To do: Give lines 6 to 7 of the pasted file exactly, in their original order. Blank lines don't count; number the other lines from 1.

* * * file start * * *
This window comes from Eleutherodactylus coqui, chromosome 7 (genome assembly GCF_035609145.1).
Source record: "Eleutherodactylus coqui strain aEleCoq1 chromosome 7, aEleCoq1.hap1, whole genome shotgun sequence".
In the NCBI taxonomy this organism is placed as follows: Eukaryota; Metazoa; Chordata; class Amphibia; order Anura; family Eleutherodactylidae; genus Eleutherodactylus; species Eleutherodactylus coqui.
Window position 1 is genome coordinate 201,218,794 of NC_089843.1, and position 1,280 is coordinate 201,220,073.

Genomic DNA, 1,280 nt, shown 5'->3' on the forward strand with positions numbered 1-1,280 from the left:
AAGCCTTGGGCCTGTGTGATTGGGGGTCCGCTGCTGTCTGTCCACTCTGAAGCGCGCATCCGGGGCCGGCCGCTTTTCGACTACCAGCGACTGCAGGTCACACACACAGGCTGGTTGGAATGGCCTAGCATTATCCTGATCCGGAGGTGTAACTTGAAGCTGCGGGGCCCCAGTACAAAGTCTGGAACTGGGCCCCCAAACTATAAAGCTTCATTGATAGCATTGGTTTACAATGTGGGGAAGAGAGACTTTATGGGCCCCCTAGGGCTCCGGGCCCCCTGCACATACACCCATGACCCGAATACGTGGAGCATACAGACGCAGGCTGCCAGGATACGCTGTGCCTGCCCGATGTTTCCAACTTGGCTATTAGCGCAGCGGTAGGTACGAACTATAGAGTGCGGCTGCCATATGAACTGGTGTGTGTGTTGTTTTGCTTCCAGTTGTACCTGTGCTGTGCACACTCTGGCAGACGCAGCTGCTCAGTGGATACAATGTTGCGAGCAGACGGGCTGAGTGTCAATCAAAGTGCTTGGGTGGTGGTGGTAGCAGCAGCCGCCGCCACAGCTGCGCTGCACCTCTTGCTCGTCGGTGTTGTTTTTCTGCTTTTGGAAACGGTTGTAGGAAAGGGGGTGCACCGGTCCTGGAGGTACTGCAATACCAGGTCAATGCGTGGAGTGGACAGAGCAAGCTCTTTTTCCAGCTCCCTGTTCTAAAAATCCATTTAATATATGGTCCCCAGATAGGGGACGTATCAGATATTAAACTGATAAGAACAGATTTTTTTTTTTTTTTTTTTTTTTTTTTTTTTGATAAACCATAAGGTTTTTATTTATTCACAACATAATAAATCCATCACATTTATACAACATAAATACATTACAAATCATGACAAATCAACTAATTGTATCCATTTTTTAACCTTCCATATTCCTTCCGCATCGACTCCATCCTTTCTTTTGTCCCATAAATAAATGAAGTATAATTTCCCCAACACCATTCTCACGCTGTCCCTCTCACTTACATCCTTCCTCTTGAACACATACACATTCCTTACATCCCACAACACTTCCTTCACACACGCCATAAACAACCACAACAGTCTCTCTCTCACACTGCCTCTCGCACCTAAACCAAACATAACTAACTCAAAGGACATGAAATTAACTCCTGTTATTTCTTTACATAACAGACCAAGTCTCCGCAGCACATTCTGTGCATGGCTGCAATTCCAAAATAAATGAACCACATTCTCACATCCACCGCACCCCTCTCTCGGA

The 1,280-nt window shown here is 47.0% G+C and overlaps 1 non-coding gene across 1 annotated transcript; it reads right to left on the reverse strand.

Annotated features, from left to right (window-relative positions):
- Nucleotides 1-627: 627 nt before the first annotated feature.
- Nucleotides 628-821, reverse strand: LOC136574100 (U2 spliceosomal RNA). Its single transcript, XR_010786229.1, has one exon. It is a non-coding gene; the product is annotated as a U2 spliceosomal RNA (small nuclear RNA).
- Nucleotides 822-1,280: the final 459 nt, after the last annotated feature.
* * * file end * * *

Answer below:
AAGCCTTGGGCCTGTGTGATTGGGGGTCCGCTGCTGTCTGTCCACTCTGAAGCGCGCATCCGGGGCCGGCCGCTTTTCGACTACCAGCGACTGCAGGTCACACACACAGGCTGGTTGGAATGGCCTAGCATTATCCTGATCCGGAGGTGTAACTTGAAGCTGCGGGGCCCCAGTACAAAGTCTGGAACTGGGCCCCCAAACTATAAAGCTTCATTGATAGCATTGGTTTACAATGTGGGGAAGAGAGACTTTATGGGCCCCCTAGGGCTCCGGGCCCCCTGCACATACACCCATGACCCGAATACGTGGAGCATACAGACGCAGGCTGCCAGGATACGCTGTGCCTGCCCGATGTTTCCAACTTGGCTATTAGCGCAGCGGTAGGTACGAACTATAGAGTGCGGCTGCCATATGAACTGGTGTGTGTGTTGTTTTGCTTCCAGTTGTACCTGTGCTGTGCACACTCTGGCAGACGCAGCTGCTCAGTGGATACAATGTTGCGAGCAGACGGGCTGAGTGTCAATCAAAGTGCTTGGGTGGTGGTGGTAGCAGCAGCCGCCGCCACAGCTGCGCTGCACCTCTTGCTCGTCGGTGTTGTTTTTCTGCTTTTGGAAACGGTTGTAGGAAAGGGGGTGCACCGGTCCTGGAGGTACTGCAATACCAGGTCAATGCGTGGAGTGGACAGAGCAAGCTCTTTTTCCAGCTCCCTGTTCTAAAAATCCATTTAATATATGGTCCCCAGATAGGGGACGTATCAGATATTAAACTGATAAGAACAGATTTTTTTTTTTTTTTTTTTTTTTTTTTTTTTGATAAACCATAAGGTTTTTATTTATTCACAACATAATAAATCCATCACATTTATACAACATAAATACATTACAAATCATGACAAATCAACTAATTGTATCCATTTTTTAACCTTCCATATTCCTTCCGCATCGACTCCATCCTTTCTTTTGTCCCATAAATAAATGAAGTATAATTTCCCCAACACCATTCTCACGCTGTCCCTCTCACTTACATCCTTCCTCTTGAACACATACACATTCCTTACATCCCACAACACTTCCTTCACACACGCCATAAACAACCACAACAGTCTCTCTCTCACACTGCCTCTCGCACCTAAACCAAACATAACTAACTCAAAGGACATGAAATTAACTCCTGTTATTTCTTTACATAACAGACCAAGTCTCCGCAGCACATTCTGTGCATGGCTGCAATTCCAAAATAAATGAACCACATTCTCACATCCACCGCACCCCTCTCTCGGA

The 1,280-nt window shown here is 47.0% G+C and overlaps 1 non-coding gene across 1 annotated transcript; it reads right to left on the reverse strand.